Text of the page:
© Reuters. Smoke rises during an Israeli ground operation in Khan Younis, amid the ongoing conflict between Israel and the Palestinian Islamist group Hamas, as seen from Rafah in the southern Gaza Strip, January 22, 2024. REUTERS/Ibraheem Abu Mustafa
By Bassam Masoud, Nidal al-Mughrabi and Dan Williams
GAZA/DOHA/JERUSALEM (Reuters) -Israeli forces, advancing deep into western Khan Younis in Gaza’s bloodiest fighting of the new year so far, stormed one hospital and placed another under siege on Monday, cutting the wounded off from trauma care, Palestinian officials said.
Troops advanced for the first time into the al-Mawasi district near the Mediterranean Coast, west of Khan Younis, the main city in southern Gaza. There, they stormed the Al-Khair hospital and were arresting medical staff, Gaza health ministry spokesman Ashraf al Qidra told Reuters.
There was no immediate word from Israel on the situation at the hospital. The military spokesperson’s office had no comment.
The Palestinian Red Crescent said tanks had also surrounded another Khan Younis hospital, al-Amal, headquarters of the rescue agency, which had lost contact with its staff there.
Qidra said at least 50 people were killed overnight in Khan Younis, while the sieges of medical facilities meant dozens of dead and wounded were beyond the reach of rescuers.
“The Israeli occupation is preventing ambulance vehicles from moving to recover bodies of martyrs and the wounded from western Khan Younis,” he said.
Israel says Hamas fighters operate from in and around hospitals, which Hamas and medical staff deny.
“Hamas embeds its operation within and under hospitals and other medical facilities,” said Elad Goren of COGAT, the Israeli defence ministry branch that coordinates with the Palestinians. “A particular effort led by a dedicated team has been put on making sure that civilians have access to medical care.”
Residents said bombardment from air, land and sea was the most intense in the southern sector of Gaza since the war began in October, as Israeli tanks surged across Khan Younis towards the Mediterranean coast.
Video filmed from afar showed scattered civilians wandering a ghost city, crowded with tents with abandoned laundry flapping on lines, as gunfire rattled and columns of smoke rose into the sky.
Israel launched an offensive last week to capture Khan Younis, which it now says is the principal headquarters of the Hamas militants responsible for the Oct. 7 attacks on southern Israel that killed 1,200 people, according to Israeli tallies.
The newest phase of the war has brought fighting deep into the last corners of the enclave now packed with those who fled bombardment. At least 25,295 Gazans have been killed since Oct. 7, Gaza health authorities said in an update on Monday.
The majority of Gaza’s 2.3 million residents are now penned into Rafah just south of Khan Younis and Deir al-Balah just north of it, crammed into public buildings and vast camps of tents made from plastic sheets lashed to wooden frames.
BURIED IN HOSPITAL GROUNDS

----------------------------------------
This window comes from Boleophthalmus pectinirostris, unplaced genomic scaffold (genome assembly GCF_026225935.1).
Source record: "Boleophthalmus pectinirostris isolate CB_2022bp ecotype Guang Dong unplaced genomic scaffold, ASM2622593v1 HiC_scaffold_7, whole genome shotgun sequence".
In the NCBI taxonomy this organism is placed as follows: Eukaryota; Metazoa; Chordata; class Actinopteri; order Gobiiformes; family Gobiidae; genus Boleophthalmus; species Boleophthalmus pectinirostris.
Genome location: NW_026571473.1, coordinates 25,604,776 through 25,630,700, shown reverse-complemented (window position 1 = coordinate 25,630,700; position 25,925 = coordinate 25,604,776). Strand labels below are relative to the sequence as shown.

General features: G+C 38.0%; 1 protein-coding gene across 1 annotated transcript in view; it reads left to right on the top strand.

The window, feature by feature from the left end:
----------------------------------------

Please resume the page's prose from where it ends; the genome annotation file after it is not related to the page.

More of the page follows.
At Nasser Hospital, the only major hospital still accessible in Khan Younis and the largest still functioning in Gaza, video showed the trauma ward overwhelmed with wounded being treated on a floor splashed with blood. Relatives wailed, surrounding small wounded children being treated several to a bed.
A young man, Rabie Salem, sat on the floor cradling a small wounded girl in his arms. They had finally reached the hospital in the morning after waiting for an ambulance through the night, while his mother lay dying. She had told him not to worry about her and help the rest of the family, he said, weeping: “Now she is gone.”
Ahmed Abu Mustafa, an emergency doctor, said he hadn’t slept for 30 hours and was treating 10-11 patients in an intensive care unit with four beds.
Outside, men were digging graves inside the hospital grounds because it was no longer safe to venture out to the cemetery. A man placed the tiny body of a toddler wrapped inside a white shroud into a shallow hole in the sand. Authorities said 40 people were buried there.
“It’s very difficult to leave the complex and go to any cemetery and bury them because we’re under siege and anyone who leaves the complex is targeted,” said Abdelkarim Ahmad, participating in the burials.
The storming of western parts of Khan Younis is the culmination of a battle that Israeli officials have depicted as their last large-scale ground assault before they shift to more targeted operations to eradicate Hamas.
Israel says it will not stop fighting until it annihilates Hamas. But Palestinians and some Western military experts say that objective may be unachievable given the group’s diffuse structure and deep roots in Gaza, which it has ruled since 2007.
Though Israelis overwhelmingly support the war, a growing, outspoken number led by relatives of the remaining hostages say the government should do more to reach a deal to free them, even if that means reining in its offensive.
About 20 relatives of hostages stormed a parliamentary committee session in Jerusalem on Monday, demanding the lawmakers do more to try to free their loved ones.
One woman held up pictures of three family members held in Gaza: “Just one I’d like to get back alive, one out of three!” she cried.
Israeli Prime Minister Benjamin Netanyahu told a group of relatives of hostages that there was no truth to reports of a deal to free them in a ceasefire.
“There is no real proposal by Hamas. It’s not true. I am saying this as clearly as I can because there are so many incorrect statements which are certainly agonising for you,” Netanyahu’s office quoted him as telling the group.
Sami al-Zuhri, head of Hamas’ political unit in exile, told Reuters on Monday Hamas was open to “all initiatives and proposals, but any agreement must be based on ending the aggression and the occupation’s complete withdrawal” from Gaza.